Published by METRO
Whether it’s pop or rock concerts they’re advertising, gig posters tend to have a way with words. They’re supposed to be designed to target particular demographics, while subtly leaving the door ajar for curious outsiders.
I say ‘tend to’ and ‘supposed to be’, because it’s very rarely you see a musician billed as ‘the finest in amplified ukulele mayhem’. It’s a description that’s appearing next to this artist’s name on promotional literature around town at the moment, and it sounds strange, doesn’t it?
Yes, except this is no ordinary place. He might hail from somewhere an ocean plus another thousand miles away, in Illinois, but there’s something Williwaw has that belongs in Glasgow.
Not literally, of course – he’s not nicked someone’s Discovery pass – but in the sense that in this fair city, there’s always an audience that appreciates artists like him.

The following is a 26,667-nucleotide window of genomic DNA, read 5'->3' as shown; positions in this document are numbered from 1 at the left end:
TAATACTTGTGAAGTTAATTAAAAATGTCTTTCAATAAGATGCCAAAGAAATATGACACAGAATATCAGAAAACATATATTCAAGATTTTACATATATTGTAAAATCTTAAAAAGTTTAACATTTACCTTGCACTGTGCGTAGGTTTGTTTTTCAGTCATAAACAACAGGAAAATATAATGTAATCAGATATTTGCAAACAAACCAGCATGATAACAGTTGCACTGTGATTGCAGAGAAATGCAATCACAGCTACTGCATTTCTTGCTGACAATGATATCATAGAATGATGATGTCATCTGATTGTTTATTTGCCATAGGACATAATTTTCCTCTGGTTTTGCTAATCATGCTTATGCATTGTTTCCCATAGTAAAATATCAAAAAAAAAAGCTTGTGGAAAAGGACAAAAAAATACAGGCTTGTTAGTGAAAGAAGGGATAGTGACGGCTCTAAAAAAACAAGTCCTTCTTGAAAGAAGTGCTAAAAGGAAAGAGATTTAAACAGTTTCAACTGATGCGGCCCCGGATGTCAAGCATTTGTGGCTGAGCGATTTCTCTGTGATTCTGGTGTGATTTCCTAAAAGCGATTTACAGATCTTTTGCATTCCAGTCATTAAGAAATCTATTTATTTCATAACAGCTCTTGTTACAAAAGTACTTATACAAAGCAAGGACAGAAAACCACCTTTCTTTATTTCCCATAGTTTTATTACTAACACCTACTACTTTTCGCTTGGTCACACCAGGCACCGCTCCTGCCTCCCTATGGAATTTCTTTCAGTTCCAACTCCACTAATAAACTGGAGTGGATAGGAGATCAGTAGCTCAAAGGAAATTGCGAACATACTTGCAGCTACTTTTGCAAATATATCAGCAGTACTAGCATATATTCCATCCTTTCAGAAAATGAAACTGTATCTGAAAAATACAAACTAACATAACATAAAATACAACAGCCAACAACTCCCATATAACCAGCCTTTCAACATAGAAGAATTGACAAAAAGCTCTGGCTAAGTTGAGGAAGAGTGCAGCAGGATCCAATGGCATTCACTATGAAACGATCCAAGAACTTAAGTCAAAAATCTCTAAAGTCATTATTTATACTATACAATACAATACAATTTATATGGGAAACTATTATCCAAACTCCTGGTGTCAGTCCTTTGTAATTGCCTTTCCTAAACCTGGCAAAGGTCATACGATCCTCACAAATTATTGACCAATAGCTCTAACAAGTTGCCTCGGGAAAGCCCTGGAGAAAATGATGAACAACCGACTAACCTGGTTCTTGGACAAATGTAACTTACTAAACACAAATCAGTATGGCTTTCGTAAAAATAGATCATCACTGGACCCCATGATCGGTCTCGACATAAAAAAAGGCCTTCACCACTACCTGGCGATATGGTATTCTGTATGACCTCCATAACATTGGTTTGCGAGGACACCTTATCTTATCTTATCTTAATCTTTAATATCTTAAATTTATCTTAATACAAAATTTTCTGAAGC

By that I mean ones who draw on unique musical influences, experiment with a broad spectrum of sound, produce work that overlaps many sub-genres and are not easily categorised.
If you’re going to push me, I’d say Williwaw is a blend of shoegaze and post-rock, but to try and pin down his style is probably missing the point. His music is supposed to be an enigma, an intriguing fusion of electronic and acoustic sound, which bemuses yet beguiles.
With an amplifier and some complex time signatures, his ukulele can generate a cauldron of noise, but it is also capable of transcending the chaos with a blissful melody. It can be heavy, while also ambient. Basically, no song is at all like the last.
Williwaw is fortunate that such musicians and performers find huge success when they move here, but with the talent and originality he’s unpacking from his suitcase, he’s certainly meeting the requirements of his lease.